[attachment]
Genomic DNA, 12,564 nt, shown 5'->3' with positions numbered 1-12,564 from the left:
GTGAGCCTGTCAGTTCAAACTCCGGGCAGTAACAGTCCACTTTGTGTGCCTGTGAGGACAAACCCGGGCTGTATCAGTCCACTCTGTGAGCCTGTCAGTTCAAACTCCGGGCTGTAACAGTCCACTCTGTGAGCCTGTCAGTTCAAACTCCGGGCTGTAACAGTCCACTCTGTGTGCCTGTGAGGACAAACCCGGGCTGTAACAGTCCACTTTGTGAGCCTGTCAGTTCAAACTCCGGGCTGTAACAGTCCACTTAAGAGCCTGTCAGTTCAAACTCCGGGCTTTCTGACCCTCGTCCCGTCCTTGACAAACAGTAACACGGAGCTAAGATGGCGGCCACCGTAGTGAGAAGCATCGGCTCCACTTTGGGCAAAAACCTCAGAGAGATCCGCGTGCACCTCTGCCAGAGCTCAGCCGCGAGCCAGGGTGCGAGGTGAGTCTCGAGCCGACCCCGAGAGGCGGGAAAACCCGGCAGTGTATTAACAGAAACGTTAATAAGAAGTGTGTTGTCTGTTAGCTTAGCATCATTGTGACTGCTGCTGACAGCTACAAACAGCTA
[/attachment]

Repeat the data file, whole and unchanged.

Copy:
Genomic DNA, 12,564 nt, shown 5'->3' with positions numbered 1-12,564 from the left:
GTGAGCCTGTCAGTTCAAACTCCGGGCAGTAACAGTCCACTTTGTGTGCCTGTGAGGACAAACCCGGGCTGTATCAGTCCACTCTGTGAGCCTGTCAGTTCAAACTCCGGGCTGTAACAGTCCACTCTGTGAGCCTGTCAGTTCAAACTCCGGGCTGTAACAGTCCACTCTGTGTGCCTGTGAGGACAAACCCGGGCTGTAACAGTCCACTTTGTGAGCCTGTCAGTTCAAACTCCGGGCTGTAACAGTCCACTTAAGAGCCTGTCAGTTCAAACTCCGGGCTTTCTGACCCTCGTCCCGTCCTTGACAAACAGTAACACGGAGCTAAGATGGCGGCCACCGTAGTGAGAAGCATCGGCTCCACTTTGGGCAAAAACCTCAGAGAGATCCGCGTGCACCTCTGCCAGAGCTCAGCCGCGAGCCAGGGTGCGAGGTGAGTCTCGAGCCGACCCCGAGAGGCGGGAAAACCCGGCAGTGTATTAACAGAAACGTTAATAAGAAGTGTGTTGTCTGTTAGCTTAGCATCATTGTGACTGCTGCTGACAGCTACAAACAGCTA